Roller derby spotlights tough women

Many people have a difficult time accepting that women participate in contact sports. Perhaps because of that, female sports, especially those in the “contact” category, are rarely mentioned in media. When was the last time a newspaper had a feature on women’s lacrosse? How often does the WNBA appear on TV? Women’s soccer? Tackle football?

Derby dames · Though the 2009 film Whip It called attention to women’s roller derby, many L.A. teams keep the sport alive today. – | Photo courtesy of Jess Reynolds

Nevertheless, girls are joining contact sports teams in greater numbers. In the case of roller derby, they dominate. And with the L.A. Derby Dolls, the local league comprising five women’s teams, competing in their championship game this Saturday, it’s time to give attention to the sport.

Roller derby was at its most popular in the 1940s, when professional roller derby had upwards of five million viewers in over 50 U.S. cities. It soon became, however, more about entertainment than actual sport: Theatrics took precedence over sportsmanship, and the derby eventually faded away.

Then, in the 1990s, roller derby was reincarnated. Today, there are now a few male and mixed teams scattered throughout the country. Women, however, are still the main players.

The L.A. Derby Dolls consists of five all-female teams: Fight Crew, Sirens Roller Derby Squad, Tough Cookies, Varsity Brawlers and the all-star team, the LA Ri-Ettes. Founded in October 2003, it’s one of only 13 leagues that compete on a banked track, which offers players a unique challenge.

Laci Knight  (aka Lace N’ Arsenic), head coach of the LA Ri-ettes, head of the L.A. Derby Dolls Training Team and co-captain of the Varsity Brawlers, said, “I think women have become the primary players because it became something we could own and control. No other sport has ever been originated by women; it was men’s first and then women came in and started playing. This, however, became something that was ours first.”

Only about one decade old, the modern form of the sport is still in its amateur phase: It needs more time to perfect its rules and the game itself. Regardless, the sport is growing.

Alex Cohen, co-author of Down and Derby: The Insider’s Guide to Roller Derby, former L.A. Derby Doll skater and choreographer and consultant for the film Whip It, said, “I would say all skaters take the sport quite seriously, as professionals do. But most derby skaters care most about the sport and aren’t in it for the money, which is why so many thousands of women are happy to skate, even if it’s an amateur sport.”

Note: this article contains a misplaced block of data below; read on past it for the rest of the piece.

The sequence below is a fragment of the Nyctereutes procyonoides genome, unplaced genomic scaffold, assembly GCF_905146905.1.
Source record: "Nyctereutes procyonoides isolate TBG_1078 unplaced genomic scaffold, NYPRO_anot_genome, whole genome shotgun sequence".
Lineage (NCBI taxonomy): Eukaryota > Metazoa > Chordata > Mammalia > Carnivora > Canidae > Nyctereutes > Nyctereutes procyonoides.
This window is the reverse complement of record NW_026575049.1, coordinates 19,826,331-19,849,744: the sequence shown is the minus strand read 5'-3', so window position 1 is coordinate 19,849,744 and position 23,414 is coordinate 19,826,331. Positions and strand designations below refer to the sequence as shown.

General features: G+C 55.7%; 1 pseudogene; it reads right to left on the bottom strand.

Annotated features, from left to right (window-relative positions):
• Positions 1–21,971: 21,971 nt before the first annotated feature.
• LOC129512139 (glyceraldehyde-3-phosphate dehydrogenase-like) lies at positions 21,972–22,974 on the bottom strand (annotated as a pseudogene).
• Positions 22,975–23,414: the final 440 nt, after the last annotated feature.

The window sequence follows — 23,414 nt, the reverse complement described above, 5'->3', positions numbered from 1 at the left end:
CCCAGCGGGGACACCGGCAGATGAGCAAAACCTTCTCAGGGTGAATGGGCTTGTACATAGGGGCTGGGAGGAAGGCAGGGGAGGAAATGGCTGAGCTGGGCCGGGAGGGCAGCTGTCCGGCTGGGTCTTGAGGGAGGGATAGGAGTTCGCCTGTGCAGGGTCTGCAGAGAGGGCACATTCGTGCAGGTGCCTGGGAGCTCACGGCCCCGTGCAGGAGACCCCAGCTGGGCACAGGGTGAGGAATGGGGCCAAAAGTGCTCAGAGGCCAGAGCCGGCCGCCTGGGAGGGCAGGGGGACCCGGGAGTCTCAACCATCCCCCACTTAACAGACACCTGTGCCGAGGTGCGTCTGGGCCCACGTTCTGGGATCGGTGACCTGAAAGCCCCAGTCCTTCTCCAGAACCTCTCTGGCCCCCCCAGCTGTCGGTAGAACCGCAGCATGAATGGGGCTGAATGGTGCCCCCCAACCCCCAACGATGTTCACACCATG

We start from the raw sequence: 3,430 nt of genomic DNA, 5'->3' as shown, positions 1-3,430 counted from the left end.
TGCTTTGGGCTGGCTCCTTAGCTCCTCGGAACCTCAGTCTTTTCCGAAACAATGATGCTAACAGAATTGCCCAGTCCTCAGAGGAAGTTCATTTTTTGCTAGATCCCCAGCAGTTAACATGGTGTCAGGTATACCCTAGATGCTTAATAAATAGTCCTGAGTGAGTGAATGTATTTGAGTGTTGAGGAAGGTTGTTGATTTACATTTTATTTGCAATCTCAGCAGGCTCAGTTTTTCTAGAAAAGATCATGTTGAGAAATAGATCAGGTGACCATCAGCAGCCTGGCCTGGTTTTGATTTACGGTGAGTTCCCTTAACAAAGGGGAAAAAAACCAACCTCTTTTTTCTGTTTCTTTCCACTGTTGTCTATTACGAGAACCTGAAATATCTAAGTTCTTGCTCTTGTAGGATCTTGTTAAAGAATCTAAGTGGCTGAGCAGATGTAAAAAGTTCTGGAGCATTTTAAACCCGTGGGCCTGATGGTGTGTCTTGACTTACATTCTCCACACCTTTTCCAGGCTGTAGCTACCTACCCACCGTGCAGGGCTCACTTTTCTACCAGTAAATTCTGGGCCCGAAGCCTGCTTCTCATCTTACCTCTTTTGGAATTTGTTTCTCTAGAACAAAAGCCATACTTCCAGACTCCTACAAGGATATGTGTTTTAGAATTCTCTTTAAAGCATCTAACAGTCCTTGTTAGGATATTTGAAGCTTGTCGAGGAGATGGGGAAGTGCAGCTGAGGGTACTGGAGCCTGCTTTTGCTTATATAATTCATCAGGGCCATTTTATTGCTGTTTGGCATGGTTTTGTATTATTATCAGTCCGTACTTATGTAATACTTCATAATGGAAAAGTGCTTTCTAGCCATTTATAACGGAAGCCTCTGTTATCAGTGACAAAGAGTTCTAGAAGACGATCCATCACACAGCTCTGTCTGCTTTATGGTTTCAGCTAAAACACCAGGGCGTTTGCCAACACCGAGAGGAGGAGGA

Modern roller derby is often stereotyped as simply a violent race among punk rock girls. The reality of the game, however, is much more complicated. Each game, or bout, consists of multiple jams, or mini races, where the jammer — the designated point scorer — must lap around the opposing team. It is a multifaceted sport with an emphasis on teamwork and community with a do-it-yourself attitude.

Roller derby skated into pop culture with the 2009 film Whip It, which portrays a young teen finding her calling at a local derby league. Though the film was not completely accurate — mainly in respect to the rules and the number of teammates -— it still displays the emotion of the sport.

On such error includes the rules of the game. Each roller derby league has variations on the rules — The L.A. Derby Dolls their own 35-page rulebook — but despite these differences, details on legal and illegal moves often overlap. Even with a guidebook, roller derby is a contact sport, so injuries are inevitable and brutal. Certain moves, such as fighting, tripping and elbowing are always illegal. Additionally, the number of teammates on the bench is usually around 15, as opposed to the small number in the film.

Ignoring these technicalities, Whip It does a great job showing the dynamics of derby athletes.

“The film captures a lot about derby — the spirit, the camaraderie, the DIY aspect of the sport,” Cohen said.

Similar to the way the Hurl Scouts and Holy Rollers organize their bouts in Whip It, the leagues organize every facet of the sport themselves.

“We train ourselves, manage our bouts and run the league,” Knight said.

This DIY attitude no doubt stems from the third-wave feminist attitude often attributed to derby girls. In a nutshell, third wave feminism emphasizes the empowerment and equality of all women from all races and sexual identities. Most importantly, it doesn’t have one solid philosophy, keeping itself open to change as culture grows.

But the Derby Dolls  league also take a more direct route in spreading their female-empowerment philosophies. From raising money for the AIDS walk to hosting junior derby camps for young girls, the Derby Dolls give back to the L.A. community.

The junior derby focuses on female empowerment, physical fitness and teamwork. The weeklong camp not only trains the girls in the sport, but also gets them involved. The girls raised more than $2,000 for Los Angeles Children’s Hospital in a double-header fundraiser bout back in April 2011.

With the way the Derby Dolls members put their own spin on female empowerment and teach young girls the meaning of true athleticism, it’s clear that badass girls and women will be battling for victory for years to come.


The L.A. Derby Dolls compete at the Doll Factory. Doors will open at 6 p.m. for the championship game.